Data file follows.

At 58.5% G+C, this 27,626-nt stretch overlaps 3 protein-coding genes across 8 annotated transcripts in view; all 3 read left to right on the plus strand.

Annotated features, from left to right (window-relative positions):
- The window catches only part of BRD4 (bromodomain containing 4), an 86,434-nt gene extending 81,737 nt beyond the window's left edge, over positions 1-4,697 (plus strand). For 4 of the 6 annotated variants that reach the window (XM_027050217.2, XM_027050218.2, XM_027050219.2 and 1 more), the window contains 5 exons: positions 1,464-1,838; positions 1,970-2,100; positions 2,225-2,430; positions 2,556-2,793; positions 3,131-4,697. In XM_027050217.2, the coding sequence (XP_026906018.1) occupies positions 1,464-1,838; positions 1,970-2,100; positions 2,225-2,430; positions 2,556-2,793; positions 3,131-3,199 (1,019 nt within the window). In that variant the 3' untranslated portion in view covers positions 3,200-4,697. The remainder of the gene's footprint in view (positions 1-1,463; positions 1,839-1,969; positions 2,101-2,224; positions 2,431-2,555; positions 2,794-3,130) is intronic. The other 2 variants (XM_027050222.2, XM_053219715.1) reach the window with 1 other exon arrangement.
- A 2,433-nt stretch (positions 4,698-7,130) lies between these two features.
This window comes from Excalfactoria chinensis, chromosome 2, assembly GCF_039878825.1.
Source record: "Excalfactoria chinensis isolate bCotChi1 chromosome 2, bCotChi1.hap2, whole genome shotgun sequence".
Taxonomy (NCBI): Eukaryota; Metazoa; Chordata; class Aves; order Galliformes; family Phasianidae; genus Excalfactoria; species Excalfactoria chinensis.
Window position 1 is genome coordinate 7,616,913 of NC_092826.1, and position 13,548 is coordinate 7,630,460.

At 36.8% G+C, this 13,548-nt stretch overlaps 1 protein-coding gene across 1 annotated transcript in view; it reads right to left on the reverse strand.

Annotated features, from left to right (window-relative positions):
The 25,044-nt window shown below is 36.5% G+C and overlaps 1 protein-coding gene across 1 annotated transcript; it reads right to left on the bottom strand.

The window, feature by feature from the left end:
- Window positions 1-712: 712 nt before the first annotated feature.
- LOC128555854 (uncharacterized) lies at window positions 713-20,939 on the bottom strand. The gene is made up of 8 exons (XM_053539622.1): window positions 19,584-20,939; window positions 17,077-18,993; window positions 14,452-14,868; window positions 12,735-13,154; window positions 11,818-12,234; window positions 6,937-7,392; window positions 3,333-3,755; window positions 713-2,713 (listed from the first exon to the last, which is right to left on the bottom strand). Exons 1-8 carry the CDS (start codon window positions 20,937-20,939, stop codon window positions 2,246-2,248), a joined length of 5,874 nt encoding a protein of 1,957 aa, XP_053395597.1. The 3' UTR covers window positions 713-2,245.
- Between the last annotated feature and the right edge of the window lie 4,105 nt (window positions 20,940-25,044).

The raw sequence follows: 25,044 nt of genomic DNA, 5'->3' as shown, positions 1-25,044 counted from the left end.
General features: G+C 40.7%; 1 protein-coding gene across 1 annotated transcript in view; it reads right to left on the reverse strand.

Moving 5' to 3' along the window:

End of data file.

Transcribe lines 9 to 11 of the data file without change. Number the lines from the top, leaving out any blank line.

At 36.8% G+C, this 13,548-nt stretch overlaps 1 protein-coding gene across 1 annotated transcript in view; it reads right to left on the reverse strand.

Annotated features, from left to right (window-relative positions):
The 25,044-nt window shown below is 36.5% G+C and overlaps 1 protein-coding gene across 1 annotated transcript; it reads right to left on the bottom strand.